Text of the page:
I will be seeing it again this weekend. And the next.
I’d say a lot more here about scenes and dialogue I loved, but I’m going to avoid talking about the plot for a bit until more people have seen it.
Seriously, though, see it soon. Make room in your budgets for extra showings. This film is incredible.

Just to reiterate, now that I’m rested and have my feet firmly planted in the next day:

This movie is the best comic book movie done yet. It is as vast and wondrous as the Marvel Universe is in its comics. Never before has that been done on screen this well. It completely shatters the Nolan-esque concept of rooting your heroes in the real world, which I’m a fan of, but it certainly has constrained comic movies as well.The Avengers celebrates the Jack Kirby imagination and yet also makes it tangible and engrossing.

One of its biggest successes: it did justice to The Hulk in a way that’s never been done on screen. Mark Ruffalo avoids the trap that Norton and Bana fell into and, instead of playing Banner like a sadsack scientist/refugee, plays Bruce with a strength, a bitterness and a nobility that blew me away. And The Hulk himself… truly terrifying. 

Also, this would be Loki’s film if the writing weren’t so amazing. Tom Hiddleston outdoes himself and his performance in Thor in ever single scene. From his tears to his smirks to his rage… it doesn’t matter how prepared you think you are for his great acting, you will be blown away. 

And like I said, it’s the great writing and acting that keeps this from being Loki’s film. Any other writer or director may not have been enough to keep the audience from all signing up to be part of Loki’s evil army. But Downey Jr., Evans, Ruffalo and Hemsworth are so committed to their characters and the dialogue is so intelligent, witty and lively, that you are constantly reminded who you are meant to root for and you can’t help it, no matter how amazing Loki is (which I really can’t overstate).

I will be seeing it again this weekend. And the next.

I’d say a lot more here about scenes and dialogue I loved, but I’m going to avoid talking about the plot for a bit until more people have seen it.

Seriously, though, see it soon. Make room in your budgets for extra showings. This film is incredible.

Tom Hiddleston wrote an amazing article for The Guardian last week in defense of superhero films:

“Superheroes movies like Avengers Assemble should not be scorned”
by Tom Hiddleston for The Guardian
Earlier this year, beneath the wind-whipped tarpaulin of a catering tent in Gloucester, I was working on a film with the actor Malcolm Sinclair. Over scrambled eggs at an ungodly hour, he told me something I had not previously known: when Christopher Reeve was young, barely out of Juilliard, he was roundly mocked by his peers on Broadway for accepting the role of Superman. It was considered an ignoble thing for a classical actor to do.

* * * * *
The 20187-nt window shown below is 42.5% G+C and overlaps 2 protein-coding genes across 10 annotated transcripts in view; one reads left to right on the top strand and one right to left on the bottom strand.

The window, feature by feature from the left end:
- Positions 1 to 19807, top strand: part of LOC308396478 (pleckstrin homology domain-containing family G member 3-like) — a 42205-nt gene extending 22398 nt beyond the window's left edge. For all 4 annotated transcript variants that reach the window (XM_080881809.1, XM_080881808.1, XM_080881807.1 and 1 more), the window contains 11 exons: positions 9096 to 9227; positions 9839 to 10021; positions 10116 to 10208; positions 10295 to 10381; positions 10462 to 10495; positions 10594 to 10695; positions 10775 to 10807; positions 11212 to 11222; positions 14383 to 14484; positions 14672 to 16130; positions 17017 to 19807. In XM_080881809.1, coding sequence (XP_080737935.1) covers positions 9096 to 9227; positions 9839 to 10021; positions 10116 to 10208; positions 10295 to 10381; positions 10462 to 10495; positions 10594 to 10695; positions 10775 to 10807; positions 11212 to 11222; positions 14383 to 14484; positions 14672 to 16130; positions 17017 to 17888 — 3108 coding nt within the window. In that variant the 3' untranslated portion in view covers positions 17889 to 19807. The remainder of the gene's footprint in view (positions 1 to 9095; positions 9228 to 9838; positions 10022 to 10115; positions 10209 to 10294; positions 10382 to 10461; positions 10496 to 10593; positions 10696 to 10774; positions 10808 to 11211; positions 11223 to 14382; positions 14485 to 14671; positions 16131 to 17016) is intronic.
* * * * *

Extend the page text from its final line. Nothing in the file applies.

Since then some of the greatest actors have turned superheroes into a serious business: Michael Keaton and Jack Nicholson in Batman;Ian McKellen and Patrick Stewart, the first venerable knights of the X-Men, who have now passed the baton to Michael Fassbender and James McAvoy. In spite of 20 years of mercurial work in the likes of Chaplin and Kiss Kiss Bang Bang, it was his rock-star-charismatic yet somehow humble Tony Stark in Iron Man that helped wider audiences finally embrace the enormous talent of Robert Downey Jr. And Heath Ledger's performance in The Dark Knight quite simply changed the game. He raised the bar not just for actors in superhero films, but young actors everywhere; for me. His performance was dark, anarchic, dizzying, free, and totally, thrillingly, dangerous.I grew up watching Superman. As a child, when I first learned to dive into a swimming pool, I wasn't diving, I was flying, like Superman. I used to dream of rescuing a girl I had a crush on (my Lois Lane) from a playground bully (General Zod). Reeve, to my mind, was the first real superhero.
Tom Hiddleston as Loki in Avengers Assemble. Photograph: Zade Rosenthal
Actors in any capacity, artists of any stripe, are inspired by their curiosity, by their desire to explore all quarters of life, in light and in dark, and reflect what they find in their work. Artists instinctively want to reflect humanity, their own and each other’s, in all its intermittent virtue and vitality, frailty and fallibility.
I have never been more inspired than when I watched Harold Pinter speak in a direct address to camera in his Nobel lecture in 2005. “Truth in drama is forever elusive. You never quite find it but the search for it is compulsive. The search is clearly what drives the endeavour. The search is your task. More often than not you stumble upon the truth in the dark, colliding with it or just glimpsing an image or a shape which seems to correspond with the truth, often without realising that you have done so. But the real truth is that there never is any such thing as one truth to be found in dramatic art. There are many. These truths challenge each other, recoil from each other, reflect each other, ignore each other, tease each other, are blind to each other. Some times you feel you have the truth of a moment in your hand, then it slips through your fingers and is lost.”
Big talk for someone in a silly superhero film, I hear you say. But superhero films offer a shared, faithless, modern mythology, through which these truths can be explored. In our increasingly secular society, with so many disparate gods and different faiths, superhero films present a unique canvas upon which our shared hopes, dreams and apocalyptic nightmares can be projected and played out…

(Click here to continue reading ”Superheroes movies like Avengers Assemble should not be scorned” @ The Guardian…)